Inside Living Game Worlds

What makes a next generation game? At Living Game Worlds III last week, some really bright folks got together to talk about just that question. And the answer came like a chorus: It’s not about wicked-fast number crunching, liquid AI, and poly pushing by the pound, but games the engage the soul and go beyond conventional expectations of what a game should be. Looking back on a day overflowing with interesting people and ideas, a few things stick out:

Katie Salen talked accuracy vs. authenticity, the notion that just because a game accurately models some real-world activity or place does not guarantee that players will perceive it that way. “Reality” is in the player’s head, not in the physical world. Game design, then, is a constant negotiation between design decisions and player expectations. And it’s always different. There’s no one game that every player plays.

Janet Murray made the case that games are our most primal form of cultural expression, even predating speech. They emerged from an urge to document experiences and culture, to reenact them over time and pass them on to future generations. She argued that game play is a central, even instinctual, urge in all cultures and that shows how much further videogames could reach.

Tracy Fullerton pointed out that game mechanics are a significant limiting factor in the industry today. The mechanics are the message; where narrative is the organizing principle of film, mechanics are the organizing principle of games. The problem the industry faces is that new mechanics are hard, time consuming, and costly to develop. It’s easier to stick with what you know works. But developing new mechanics is essential because they are so central to advancing the state of the art — providing game developers access to significantly new and different content.

A particularly inspiring session focused on Games of the Oppressed, featuring three games that aim to help those in need. A Force More Powerful, an RTS-like sim, provides the oppressed masses with strategies to confront and defeat violent leaders using nonviolent means. The now famous (and rightfully so) Darfur is Dying was demonstrated in addition to some lovely avatar creation art for a new title. Lastly, we got a walkthrough of the inner-city afterschool program that designed Ayiti: The Cost of Life, a game that explores poverty and obstacles to education in contemporary Haiti.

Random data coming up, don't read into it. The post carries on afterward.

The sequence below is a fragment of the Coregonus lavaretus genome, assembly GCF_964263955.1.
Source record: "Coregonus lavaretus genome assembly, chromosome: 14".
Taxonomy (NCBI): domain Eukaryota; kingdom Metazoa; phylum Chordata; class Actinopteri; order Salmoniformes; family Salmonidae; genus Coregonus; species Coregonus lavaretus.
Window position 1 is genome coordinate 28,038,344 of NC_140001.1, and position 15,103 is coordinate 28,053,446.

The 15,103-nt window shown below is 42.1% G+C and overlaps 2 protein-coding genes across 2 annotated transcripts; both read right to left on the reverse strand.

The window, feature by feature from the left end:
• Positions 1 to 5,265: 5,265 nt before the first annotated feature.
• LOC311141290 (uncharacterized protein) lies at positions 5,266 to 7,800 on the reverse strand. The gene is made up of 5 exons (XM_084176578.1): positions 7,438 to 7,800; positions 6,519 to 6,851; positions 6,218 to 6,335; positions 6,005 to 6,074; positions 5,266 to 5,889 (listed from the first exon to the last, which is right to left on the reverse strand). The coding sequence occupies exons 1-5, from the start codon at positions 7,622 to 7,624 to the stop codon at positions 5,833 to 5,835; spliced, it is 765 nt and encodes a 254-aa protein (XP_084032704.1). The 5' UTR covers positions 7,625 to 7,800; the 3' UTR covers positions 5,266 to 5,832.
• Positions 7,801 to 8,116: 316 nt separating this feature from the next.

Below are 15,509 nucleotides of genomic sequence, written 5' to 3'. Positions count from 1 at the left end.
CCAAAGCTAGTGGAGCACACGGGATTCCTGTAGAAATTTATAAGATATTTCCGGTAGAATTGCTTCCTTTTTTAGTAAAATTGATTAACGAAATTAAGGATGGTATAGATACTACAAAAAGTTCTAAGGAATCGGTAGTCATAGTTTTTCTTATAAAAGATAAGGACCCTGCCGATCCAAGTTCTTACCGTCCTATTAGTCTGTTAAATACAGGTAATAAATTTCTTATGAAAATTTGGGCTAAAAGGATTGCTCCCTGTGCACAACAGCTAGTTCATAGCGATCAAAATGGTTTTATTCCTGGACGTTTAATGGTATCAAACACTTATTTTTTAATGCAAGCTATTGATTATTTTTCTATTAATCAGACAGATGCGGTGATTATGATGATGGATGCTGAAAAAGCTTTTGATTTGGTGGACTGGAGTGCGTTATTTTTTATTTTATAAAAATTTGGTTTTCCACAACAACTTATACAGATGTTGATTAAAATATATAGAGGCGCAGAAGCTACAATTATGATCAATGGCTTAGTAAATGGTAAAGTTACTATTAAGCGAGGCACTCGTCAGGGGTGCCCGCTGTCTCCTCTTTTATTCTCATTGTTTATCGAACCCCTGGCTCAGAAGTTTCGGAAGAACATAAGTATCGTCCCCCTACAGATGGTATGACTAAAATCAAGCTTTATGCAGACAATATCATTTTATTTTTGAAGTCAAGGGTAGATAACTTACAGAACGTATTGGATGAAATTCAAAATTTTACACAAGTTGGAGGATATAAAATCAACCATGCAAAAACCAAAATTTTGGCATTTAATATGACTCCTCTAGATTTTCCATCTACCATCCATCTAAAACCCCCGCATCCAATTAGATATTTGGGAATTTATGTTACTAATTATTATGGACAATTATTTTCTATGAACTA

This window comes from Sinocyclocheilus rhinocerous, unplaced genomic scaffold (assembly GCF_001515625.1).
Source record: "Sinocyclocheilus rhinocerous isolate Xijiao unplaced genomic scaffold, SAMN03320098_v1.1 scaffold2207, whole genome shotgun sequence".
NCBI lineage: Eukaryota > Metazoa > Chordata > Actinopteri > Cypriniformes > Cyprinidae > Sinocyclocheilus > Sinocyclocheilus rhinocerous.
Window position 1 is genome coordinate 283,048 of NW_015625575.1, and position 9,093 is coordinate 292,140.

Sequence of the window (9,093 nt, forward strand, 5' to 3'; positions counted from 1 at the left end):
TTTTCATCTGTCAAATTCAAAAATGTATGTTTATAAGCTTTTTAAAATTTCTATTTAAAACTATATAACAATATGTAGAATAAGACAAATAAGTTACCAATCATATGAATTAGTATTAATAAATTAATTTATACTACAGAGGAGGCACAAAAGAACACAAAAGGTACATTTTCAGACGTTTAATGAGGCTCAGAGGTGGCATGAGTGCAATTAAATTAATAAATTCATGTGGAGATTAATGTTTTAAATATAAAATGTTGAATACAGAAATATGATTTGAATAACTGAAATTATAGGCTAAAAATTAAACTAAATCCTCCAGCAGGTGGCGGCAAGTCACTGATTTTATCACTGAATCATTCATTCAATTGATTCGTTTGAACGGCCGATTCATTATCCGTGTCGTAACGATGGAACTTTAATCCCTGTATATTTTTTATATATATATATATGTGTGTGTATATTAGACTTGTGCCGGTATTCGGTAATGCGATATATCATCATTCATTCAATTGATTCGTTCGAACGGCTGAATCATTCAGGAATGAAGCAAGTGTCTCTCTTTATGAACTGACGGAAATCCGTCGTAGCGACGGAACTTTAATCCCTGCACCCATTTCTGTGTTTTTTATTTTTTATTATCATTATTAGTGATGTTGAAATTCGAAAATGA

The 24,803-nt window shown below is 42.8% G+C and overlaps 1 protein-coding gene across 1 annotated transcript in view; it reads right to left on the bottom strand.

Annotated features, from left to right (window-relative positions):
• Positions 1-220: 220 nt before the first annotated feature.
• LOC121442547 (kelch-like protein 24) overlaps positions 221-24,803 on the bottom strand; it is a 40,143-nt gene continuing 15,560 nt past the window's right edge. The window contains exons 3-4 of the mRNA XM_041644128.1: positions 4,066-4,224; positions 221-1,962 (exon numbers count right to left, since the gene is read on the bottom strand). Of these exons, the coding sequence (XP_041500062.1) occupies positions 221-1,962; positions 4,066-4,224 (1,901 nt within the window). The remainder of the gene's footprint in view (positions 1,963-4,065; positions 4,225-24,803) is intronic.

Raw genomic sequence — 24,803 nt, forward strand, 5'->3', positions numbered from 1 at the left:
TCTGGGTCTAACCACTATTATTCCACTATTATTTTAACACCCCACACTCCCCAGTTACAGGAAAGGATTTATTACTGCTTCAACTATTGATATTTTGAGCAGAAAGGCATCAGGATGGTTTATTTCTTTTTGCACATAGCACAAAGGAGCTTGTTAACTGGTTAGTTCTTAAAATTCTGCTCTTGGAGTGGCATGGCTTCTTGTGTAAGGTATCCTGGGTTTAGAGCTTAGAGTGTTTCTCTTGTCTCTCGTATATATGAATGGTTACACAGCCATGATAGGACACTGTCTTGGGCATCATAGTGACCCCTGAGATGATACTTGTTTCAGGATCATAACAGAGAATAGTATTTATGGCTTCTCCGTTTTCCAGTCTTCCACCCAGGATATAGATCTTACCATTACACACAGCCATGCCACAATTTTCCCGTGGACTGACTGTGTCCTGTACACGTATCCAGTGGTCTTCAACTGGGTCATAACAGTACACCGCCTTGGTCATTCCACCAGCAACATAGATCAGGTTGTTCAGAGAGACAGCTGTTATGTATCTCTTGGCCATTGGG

Some heated exchanges came during the discussion of indie game festival Slamdance ejecting Super Columbine RPG and the ensuing firestorm of publicity. “Why is it OK to make a film about Columbine but not a game?” being the key question. (Joystiq has more)

The day ended with another central question: Nobody ever told a kid to stop reading a book and go outside, but you hear it all the time with TV and videogames. Why is that? What does that say about the relationship between our culture and gaming? What does it say about the ground game designers have yet to explore? Food for thought and food for the future.

4 Responses to “Inside Living Game Worlds”

  1. 1 Corbin M

    Great discussions on everybody’s point in there. I’ve always believed that reality-simulated games are the most successful because, well, they simulate reality – something everyone can relate with but on a different and fantastical level.

  2. 2 Jason

    Thanks, Corbin. LGW3 was fascinating from the standpoint of new directions for games. I agree having some grounding in reality is important to creating a strong connection with the player and one thing the conference drove home was all the different forms that connection can take.

  3. 3 Judy

    Actually, Moms do say to their kids: “Put down that book and go outside and play!” My mother did. And one of the most wonderful things about joining the academy, is that I got to meet so many interesting women who had heard the same thing growing up! But of course, I’m 66…a member of a far different generation. So maybe I should say, instead: “Moms used to say that to their kids…”

  4. 4 Jason

    It’s interesting how these things change from generation to generation. I wonder if your parents’ generation considered books like parents today consider videogames and TV? And I wonder how future generations will consider videogames — will they be classified with books or television? As you might guess from the discussion here, I hope its the former but the ever-present fear is that it will be the latter… or worse.

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